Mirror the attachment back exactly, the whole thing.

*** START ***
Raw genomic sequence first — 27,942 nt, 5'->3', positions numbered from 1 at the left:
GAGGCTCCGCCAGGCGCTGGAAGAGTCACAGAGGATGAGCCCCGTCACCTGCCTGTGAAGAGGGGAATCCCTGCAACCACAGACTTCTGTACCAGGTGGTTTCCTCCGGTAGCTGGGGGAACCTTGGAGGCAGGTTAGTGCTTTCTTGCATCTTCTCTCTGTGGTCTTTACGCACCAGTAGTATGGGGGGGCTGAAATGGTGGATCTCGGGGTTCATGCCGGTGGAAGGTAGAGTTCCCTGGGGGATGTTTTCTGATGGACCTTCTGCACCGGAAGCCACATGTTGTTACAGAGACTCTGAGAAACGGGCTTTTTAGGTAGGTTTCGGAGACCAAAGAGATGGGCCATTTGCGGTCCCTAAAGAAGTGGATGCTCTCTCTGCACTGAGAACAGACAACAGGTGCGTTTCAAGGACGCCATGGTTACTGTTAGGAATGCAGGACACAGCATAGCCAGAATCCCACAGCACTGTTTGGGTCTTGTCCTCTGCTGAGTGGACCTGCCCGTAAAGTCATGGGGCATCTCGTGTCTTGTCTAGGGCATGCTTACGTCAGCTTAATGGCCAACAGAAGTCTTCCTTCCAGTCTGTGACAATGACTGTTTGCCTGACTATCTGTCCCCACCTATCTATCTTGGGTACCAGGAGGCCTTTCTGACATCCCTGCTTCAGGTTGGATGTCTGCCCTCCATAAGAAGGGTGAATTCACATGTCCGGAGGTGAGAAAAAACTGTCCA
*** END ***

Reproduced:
Raw genomic sequence first — 27,942 nt, 5'->3', positions numbered from 1 at the left:
GAGGCTCCGCCAGGCGCTGGAAGAGTCACAGAGGATGAGCCCCGTCACCTGCCTGTGAAGAGGGGAATCCCTGCAACCACAGACTTCTGTACCAGGTGGTTTCCTCCGGTAGCTGGGGGAACCTTGGAGGCAGGTTAGTGCTTTCTTGCATCTTCTCTCTGTGGTCTTTACGCACCAGTAGTATGGGGGGGCTGAAATGGTGGATCTCGGGGTTCATGCCGGTGGAAGGTAGAGTTCCCTGGGGGATGTTTTCTGATGGACCTTCTGCACCGGAAGCCACATGTTGTTACAGAGACTCTGAGAAACGGGCTTTTTAGGTAGGTTTCGGAGACCAAAGAGATGGGCCATTTGCGGTCCCTAAAGAAGTGGATGCTCTCTCTGCACTGAGAACAGACAACAGGTGCGTTTCAAGGACGCCATGGTTACTGTTAGGAATGCAGGACACAGCATAGCCAGAATCCCACAGCACTGTTTGGGTCTTGTCCTCTGCTGAGTGGACCTGCCCGTAAAGTCATGGGGCATCTCGTGTCTTGTCTAGGGCATGCTTACGTCAGCTTAATGGCCAACAGAAGTCTTCCTTCCAGTCTGTGACAATGACTGTTTGCCTGACTATCTGTCCCCACCTATCTATCTTGGGTACCAGGAGGCCTTTCTGACATCCCTGCTTCAGGTTGGATGTCTGCCCTCCATAAGAAGGGTGAATTCACATGTCCGGAGGTGAGAAAAAACTGTCCA